When you’ve spent enough years of your life living with Gemara, the Jerusalem Talmud, you take it for granted that the sages who participated in this several-centuries-long project were a diverse group. Most held a variety of jobs to, often barely, support their families. They found themselves in family dramas, communal quarrels, political power struggles and, always, a search for non-trivial truth, not just in interpreting and selecting which halacha to apply in any given situation, but also in describing Jewish History and deciding to disclose and share tiny slices of our spiritual tradition. They didn’t back away from argument and controversy, didn’t hesitate from irony and sarcasm, but were unafraid to admit folly and to ask forgiveness.
No one of them ever knew, or even claimed to “know it all”. At the very best, one could contribute but a tiny part of the overall picture, and all would immediately admit that it was impossible for any human being to have a complete picture of reality.
Nonetheless, or perhaps in merit of all this, these great holy scholars, quarrelsome and closed-minded as they occasionally are, were trusted with fragments of Universal Meaning (the Meaning of the Universe). Because of Man’s very imperfection he has a relationship with an equally imperfect world. (Rashi points out (Breishit 1:11) that the Creation Process itself was defective (and this can only have been intentional!). On the third day when the earth is commanded to bring forth fruit trees bearing fruit (Eitz pri oseh pri), the world responds by creating only trees bearing fruit (Eitz oseh pri–verse 12). From its very beginning, the Torah goes out of it’s way to remind us of that very imperfection of the world which allows us, in our own imperfection, to completely engage with our world in order to do those things we were created to do.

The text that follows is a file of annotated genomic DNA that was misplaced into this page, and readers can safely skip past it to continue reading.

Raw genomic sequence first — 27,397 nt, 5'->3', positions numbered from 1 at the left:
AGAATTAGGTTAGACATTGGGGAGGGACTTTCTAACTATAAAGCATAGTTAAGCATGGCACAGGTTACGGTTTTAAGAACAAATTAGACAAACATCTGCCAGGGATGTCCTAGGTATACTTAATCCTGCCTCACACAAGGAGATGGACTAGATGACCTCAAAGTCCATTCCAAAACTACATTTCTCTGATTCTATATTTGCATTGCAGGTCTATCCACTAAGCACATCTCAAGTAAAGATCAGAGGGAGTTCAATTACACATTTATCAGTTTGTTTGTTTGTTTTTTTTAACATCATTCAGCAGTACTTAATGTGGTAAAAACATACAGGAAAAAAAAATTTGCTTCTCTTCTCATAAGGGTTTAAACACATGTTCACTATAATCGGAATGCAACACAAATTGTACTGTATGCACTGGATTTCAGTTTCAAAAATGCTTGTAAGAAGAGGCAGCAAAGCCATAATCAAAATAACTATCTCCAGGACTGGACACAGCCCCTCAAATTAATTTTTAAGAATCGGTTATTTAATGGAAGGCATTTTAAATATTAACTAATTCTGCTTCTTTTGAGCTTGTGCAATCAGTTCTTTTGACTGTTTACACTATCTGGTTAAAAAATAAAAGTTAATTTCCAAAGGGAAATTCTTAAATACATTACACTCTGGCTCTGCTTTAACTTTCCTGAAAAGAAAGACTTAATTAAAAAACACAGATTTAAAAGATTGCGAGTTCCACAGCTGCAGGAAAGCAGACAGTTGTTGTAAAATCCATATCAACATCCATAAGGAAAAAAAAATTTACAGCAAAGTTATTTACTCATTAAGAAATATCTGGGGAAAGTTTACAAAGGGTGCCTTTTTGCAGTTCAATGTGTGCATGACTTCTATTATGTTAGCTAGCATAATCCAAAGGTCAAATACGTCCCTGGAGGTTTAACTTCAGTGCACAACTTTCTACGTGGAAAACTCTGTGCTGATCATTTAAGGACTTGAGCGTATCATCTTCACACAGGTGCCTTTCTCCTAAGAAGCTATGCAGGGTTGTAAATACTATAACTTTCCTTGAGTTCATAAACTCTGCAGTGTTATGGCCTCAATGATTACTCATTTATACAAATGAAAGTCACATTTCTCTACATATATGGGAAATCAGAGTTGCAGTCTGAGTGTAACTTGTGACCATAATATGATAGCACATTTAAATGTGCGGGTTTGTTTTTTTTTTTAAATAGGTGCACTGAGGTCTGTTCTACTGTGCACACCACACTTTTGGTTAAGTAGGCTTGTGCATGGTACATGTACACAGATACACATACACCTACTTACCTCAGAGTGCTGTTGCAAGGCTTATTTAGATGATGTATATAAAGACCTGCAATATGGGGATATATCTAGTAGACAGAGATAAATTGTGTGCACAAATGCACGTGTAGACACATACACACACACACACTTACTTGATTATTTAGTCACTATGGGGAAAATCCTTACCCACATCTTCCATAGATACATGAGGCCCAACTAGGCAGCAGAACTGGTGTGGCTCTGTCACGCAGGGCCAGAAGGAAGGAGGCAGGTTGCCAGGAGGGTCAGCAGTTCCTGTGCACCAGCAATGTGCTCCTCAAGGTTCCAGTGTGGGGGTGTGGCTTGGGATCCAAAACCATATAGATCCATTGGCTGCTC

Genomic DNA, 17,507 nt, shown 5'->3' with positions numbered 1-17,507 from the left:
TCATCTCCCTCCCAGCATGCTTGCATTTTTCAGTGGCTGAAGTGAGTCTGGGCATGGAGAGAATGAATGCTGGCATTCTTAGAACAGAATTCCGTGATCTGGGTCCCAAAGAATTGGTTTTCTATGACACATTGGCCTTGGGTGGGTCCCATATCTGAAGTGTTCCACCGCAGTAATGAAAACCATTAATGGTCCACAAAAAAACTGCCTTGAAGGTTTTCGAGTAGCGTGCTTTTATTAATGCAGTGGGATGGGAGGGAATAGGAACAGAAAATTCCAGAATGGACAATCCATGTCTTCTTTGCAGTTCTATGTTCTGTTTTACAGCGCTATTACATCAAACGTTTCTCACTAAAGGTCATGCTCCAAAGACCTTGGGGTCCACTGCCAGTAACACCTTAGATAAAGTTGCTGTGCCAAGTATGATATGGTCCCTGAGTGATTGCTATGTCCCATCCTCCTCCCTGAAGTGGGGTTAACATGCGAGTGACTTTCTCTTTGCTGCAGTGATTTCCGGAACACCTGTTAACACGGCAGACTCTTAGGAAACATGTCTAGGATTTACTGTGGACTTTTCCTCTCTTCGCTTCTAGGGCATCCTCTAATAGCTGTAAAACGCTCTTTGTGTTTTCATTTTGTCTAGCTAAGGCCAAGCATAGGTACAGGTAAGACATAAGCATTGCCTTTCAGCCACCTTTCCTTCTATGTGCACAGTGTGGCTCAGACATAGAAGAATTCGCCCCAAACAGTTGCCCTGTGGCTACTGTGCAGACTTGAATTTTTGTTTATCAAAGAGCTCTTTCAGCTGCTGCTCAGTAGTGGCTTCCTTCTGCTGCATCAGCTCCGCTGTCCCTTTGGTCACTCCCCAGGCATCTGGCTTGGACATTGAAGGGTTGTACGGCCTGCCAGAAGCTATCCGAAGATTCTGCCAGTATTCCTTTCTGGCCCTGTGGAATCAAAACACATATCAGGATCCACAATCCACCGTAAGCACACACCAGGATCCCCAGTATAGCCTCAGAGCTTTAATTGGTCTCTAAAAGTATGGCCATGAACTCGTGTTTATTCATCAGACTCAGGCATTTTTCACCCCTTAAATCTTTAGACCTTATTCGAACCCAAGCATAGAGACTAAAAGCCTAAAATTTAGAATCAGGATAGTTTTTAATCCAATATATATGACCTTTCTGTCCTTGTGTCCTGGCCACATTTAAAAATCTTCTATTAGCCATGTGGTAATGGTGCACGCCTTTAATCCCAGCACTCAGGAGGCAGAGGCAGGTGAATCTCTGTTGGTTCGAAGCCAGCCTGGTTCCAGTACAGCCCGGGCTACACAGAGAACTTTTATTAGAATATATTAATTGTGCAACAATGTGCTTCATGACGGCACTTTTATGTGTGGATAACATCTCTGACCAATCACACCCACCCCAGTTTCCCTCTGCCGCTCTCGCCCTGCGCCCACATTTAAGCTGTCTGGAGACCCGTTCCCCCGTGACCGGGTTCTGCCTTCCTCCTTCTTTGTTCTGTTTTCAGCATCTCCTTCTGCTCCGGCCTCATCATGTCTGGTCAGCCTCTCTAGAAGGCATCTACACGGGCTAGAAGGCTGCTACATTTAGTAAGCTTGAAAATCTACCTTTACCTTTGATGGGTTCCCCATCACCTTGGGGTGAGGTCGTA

If a man were, somehow, perfect, he would no longer be worthy of mastering and understanding the world as we are mandated to do. We are able to partner with The Creator in perfecting this world only because we, like the world itself, were born defective. And only through this process can we transcend ourselves, recreating ourselves in accordance with The Divine Wisdom, as we also re-create the world to it’s originally-intended perfection, thus fixing all the cascading disasters, both physical and spiritual, which followed.
Keyn yehi ratzon, May it be His will.